Canadian scientists are developing a robot that mimics the human face's expressions and human hand’s tactile processes, which they say will be useful in areas like nursing, nuclear plant maintenance, and explosive device disposal. It could even act as a companion.
Leadscientist Emil Petriu, a computer engineer at the University of Ottawa who has done work for the Canadian Space Agency, described his research in a phone interview with CBC News.
A key part of the technology is a new biology-inspired touch-sensitive artificial skin that is able to sense contact, as well as the profile, temperature and elasticity of object surfaces, ultimately raising the tactile sensitivity of robots to the human level. The artificial skin is made of elastic silicon and embedded with tactical and temperature sensors.
“We are using biology as our source of inspiration. Human beings are most comfortable interacting with devices that move and respond the same way we do,” said Petriu.
In a lab, he and his colleagues are using a robot as their test subject, methodically replacing its mechanical parts with more life-like parts they are designing. They will start with the head and then the hands.
They are designing some of the mechanical and electronic sensor elements for devices, such as intricate prosthetic limbs that can covey large amounts of information through a sense of touch.
For robots to perform some of the function of humans, in a nursing or home care capacity for instance, Petriu believes they must be user-friendly in key ways.
If a robot has to come into physical contact with a person, the interaction will be more comfortable if its skin is warm to our touch and Petriu said. "It's critical that they should have a warm, fuzzy feeling or they don't feel human."
He is able to warm up the surface of the prosthesis to match human skin temperature by embedding white tubes that circulate hot water in the artificial skin.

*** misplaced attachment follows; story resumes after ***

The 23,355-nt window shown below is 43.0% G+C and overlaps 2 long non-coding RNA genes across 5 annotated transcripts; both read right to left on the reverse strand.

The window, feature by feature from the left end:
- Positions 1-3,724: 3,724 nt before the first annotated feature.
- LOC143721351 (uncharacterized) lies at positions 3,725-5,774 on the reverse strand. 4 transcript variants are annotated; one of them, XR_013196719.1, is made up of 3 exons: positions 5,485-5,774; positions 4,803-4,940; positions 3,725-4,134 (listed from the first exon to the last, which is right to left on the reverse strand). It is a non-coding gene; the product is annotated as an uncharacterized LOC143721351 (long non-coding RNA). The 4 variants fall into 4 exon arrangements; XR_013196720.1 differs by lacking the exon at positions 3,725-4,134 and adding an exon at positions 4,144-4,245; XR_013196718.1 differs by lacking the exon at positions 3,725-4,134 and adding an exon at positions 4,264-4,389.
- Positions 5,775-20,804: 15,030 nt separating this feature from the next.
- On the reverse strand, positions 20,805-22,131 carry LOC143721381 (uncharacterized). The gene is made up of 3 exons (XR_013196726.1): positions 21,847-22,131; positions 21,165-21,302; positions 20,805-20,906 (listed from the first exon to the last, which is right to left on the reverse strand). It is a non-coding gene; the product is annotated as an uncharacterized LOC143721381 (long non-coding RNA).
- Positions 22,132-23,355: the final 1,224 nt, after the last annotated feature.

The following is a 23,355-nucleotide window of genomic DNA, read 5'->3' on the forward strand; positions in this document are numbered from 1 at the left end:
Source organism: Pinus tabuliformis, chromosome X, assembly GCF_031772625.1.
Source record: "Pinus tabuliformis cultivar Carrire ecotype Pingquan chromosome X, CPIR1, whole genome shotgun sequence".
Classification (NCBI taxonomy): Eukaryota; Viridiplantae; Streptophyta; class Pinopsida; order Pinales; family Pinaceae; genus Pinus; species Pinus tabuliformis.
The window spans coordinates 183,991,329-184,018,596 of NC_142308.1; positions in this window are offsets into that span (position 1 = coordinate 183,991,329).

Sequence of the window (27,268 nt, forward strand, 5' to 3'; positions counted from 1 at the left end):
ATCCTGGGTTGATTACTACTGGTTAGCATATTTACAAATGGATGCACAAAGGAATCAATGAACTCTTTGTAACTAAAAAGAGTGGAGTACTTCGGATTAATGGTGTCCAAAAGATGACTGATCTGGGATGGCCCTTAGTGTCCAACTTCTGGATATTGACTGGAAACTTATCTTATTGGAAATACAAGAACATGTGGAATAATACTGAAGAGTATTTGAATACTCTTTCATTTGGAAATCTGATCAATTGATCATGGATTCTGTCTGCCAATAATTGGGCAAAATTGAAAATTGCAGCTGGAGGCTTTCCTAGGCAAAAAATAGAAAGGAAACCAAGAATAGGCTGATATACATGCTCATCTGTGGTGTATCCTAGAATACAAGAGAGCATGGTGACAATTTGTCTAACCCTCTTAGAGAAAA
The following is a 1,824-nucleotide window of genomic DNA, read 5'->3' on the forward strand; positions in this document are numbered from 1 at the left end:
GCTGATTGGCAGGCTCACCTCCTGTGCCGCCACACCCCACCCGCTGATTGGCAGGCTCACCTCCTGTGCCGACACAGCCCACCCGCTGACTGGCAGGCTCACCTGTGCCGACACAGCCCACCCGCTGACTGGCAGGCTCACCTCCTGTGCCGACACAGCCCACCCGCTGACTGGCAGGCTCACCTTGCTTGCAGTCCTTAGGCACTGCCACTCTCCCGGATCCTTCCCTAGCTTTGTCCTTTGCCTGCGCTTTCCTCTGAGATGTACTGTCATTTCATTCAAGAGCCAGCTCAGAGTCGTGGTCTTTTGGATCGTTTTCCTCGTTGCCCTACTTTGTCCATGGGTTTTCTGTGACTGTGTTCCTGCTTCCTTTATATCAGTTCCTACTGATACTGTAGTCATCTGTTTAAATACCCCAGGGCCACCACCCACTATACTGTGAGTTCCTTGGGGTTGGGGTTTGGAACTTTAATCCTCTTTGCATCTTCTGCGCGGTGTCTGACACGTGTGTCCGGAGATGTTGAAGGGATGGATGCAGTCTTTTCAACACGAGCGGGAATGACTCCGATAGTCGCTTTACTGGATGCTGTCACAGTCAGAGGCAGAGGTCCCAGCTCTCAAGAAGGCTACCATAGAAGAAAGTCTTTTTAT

Petriu is also mounting a set of actuators (artificial muscles embedded as tiny motors) on various parts of a newly acquired, anatomically correct model of a human skull — complete with a spring-loaded jaw that replicates the movement of the lower face.
The actuators will then be covered with an elastic skin. The aim is to produce a highly life-like face, capable of representing complex human expressions ranging from surprise to anger.
Charles Darwin was one of the first scientists to identify the value of facial expression for interpersonal communication and later scientists created a formal coding system to link various expressions with particular combinations of muscles, Petriu said.
This same coding system will provide the basis for programming the movements of artificial skin over Petriu's test skull so that expressions appear familiar and authentic.
Petriu believes robots could one day be our companions in a symbiotic relationship.
"Our society is becoming more and more disconnected," he said, pointing to a generation that increasingly spends time alone, socializing virtually.
If such people miss the physical companionship of others, the presence of a robot could meet this need without the complications of a human relationship, said Petriu.
"We are, after all, still social beings."